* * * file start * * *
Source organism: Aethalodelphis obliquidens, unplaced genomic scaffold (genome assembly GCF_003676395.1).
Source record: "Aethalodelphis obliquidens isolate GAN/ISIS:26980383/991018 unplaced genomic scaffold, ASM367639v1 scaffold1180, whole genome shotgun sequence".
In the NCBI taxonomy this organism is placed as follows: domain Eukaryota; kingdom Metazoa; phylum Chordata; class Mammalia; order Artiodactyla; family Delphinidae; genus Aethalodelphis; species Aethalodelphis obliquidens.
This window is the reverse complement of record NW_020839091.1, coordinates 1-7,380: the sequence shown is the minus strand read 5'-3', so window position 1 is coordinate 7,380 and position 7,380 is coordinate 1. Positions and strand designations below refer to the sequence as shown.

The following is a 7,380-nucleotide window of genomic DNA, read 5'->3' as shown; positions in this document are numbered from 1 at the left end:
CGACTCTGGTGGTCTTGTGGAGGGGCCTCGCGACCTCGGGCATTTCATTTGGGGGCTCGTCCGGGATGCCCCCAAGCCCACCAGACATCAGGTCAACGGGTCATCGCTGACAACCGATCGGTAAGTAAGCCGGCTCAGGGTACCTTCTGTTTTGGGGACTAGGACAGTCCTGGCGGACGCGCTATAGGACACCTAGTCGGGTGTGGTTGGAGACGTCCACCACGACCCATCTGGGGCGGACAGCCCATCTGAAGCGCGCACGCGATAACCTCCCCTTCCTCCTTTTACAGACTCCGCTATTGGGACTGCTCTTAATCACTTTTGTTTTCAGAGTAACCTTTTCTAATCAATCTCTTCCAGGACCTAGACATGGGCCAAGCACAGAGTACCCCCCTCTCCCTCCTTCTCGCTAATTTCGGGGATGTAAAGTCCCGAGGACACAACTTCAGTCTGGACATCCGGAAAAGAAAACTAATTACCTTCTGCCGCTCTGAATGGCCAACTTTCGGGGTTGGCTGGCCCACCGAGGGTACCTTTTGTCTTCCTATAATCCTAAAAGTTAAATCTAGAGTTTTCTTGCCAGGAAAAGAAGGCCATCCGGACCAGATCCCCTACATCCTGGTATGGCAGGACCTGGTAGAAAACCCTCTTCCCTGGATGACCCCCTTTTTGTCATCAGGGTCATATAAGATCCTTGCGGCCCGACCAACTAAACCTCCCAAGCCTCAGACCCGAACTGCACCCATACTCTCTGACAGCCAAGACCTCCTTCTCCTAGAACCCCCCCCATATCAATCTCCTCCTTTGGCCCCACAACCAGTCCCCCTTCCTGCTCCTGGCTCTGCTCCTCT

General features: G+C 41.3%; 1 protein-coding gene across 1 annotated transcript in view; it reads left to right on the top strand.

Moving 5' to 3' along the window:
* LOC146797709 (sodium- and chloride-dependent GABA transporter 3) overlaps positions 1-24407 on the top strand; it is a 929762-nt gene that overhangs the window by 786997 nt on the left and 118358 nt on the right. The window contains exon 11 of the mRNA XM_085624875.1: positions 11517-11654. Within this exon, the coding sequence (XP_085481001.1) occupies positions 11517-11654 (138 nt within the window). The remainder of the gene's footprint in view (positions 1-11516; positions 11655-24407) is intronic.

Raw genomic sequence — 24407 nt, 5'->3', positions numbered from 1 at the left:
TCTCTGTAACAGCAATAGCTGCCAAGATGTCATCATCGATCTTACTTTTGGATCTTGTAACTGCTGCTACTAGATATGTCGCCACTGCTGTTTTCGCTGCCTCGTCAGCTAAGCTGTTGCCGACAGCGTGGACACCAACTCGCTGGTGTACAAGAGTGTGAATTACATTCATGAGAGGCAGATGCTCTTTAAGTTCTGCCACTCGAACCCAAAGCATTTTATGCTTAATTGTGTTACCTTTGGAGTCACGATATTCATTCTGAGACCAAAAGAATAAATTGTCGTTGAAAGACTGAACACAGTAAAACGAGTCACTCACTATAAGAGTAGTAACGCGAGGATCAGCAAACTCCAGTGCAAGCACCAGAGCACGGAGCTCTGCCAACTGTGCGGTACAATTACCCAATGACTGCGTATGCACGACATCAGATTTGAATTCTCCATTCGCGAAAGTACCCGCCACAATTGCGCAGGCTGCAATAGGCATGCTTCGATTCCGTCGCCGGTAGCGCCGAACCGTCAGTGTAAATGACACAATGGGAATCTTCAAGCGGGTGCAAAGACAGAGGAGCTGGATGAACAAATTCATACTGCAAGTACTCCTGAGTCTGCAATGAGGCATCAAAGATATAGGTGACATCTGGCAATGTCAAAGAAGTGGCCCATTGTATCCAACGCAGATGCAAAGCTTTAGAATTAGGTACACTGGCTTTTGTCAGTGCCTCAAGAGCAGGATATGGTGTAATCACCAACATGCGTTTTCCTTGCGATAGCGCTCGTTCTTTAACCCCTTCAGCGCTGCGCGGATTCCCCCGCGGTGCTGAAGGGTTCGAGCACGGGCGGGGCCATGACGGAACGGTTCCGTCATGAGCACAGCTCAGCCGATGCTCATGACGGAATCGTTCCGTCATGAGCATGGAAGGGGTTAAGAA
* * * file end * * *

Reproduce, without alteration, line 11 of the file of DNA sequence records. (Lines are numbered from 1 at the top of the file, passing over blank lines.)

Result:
TCTCTGTAACAGCAATAGCTGCCAAGATGTCATCATCGATCTTACTTTTGGATCTTGTAACTGCTGCTACTAGATATGTCGCCACTGCTGTTTTCGCTGCCTCGTCAGCTAAGCTGTTGCCGACAGCGTGGACACCAACTCGCTGGTGTACAAGAGTGTGAATTACATTCATGAGAGGCAGATGCTCTTTAAGTTCTGCCACTCGAACCCAAAGCATTTTATGCTTAATTGTGTTACCTTTGGAGTCACGATATTCATTCTGAGACCAAAAGAATAAATTGTCGTTGAAAGACTGAACACAGTAAAACGAGTCACTCACTATAAGAGTAGTAACGCGAGGATCAGCAAACTCCAGTGCAAGCACCAGAGCACGGAGCTCTGCCAACTGTGCGGTACAATTACCCAATGACTGCGTATGCACGACATCAGATTTGAATTCTCCATTCGCGAAAGTACCCGCCACAATTGCGCAGGCTGCAATAGGCATGCTTCGATTCCGTCGCCGGTAGCGCCGAACCGTCAGTGTAAATGACACAATGGGAATCTTCAAGCGGGTGCAAAGACAGAGGAGCTGGATGAACAAATTCATACTGCAAGTACTCCTGAGTCTGCAATGAGGCATCAAAGATATAGGTGACATCTGGCAATGTCAAAGAAGTGGCCCATTGTATCCAACGCAGATGCAAAGCTTTAGAATTAGGTACACTGGCTTTTGTCAGTGCCTCAAGAGCAGGATATGGTGTAATCACCAACATGCGTTTTCCTTGCGATAGCGCTCGTTCTTTAACCCCTTCAGCGCTGCGCGGATTCCCCCGCGGTGCTGAAGGGTTCGAGCACGGGCGGGGCCATGACGGAACGGTTCCGTCATGAGCACAGCTCAGCCGATGCTCATGACGGAATCGTTCCGTCATGAGCATGGAAGGGGTTAAGAA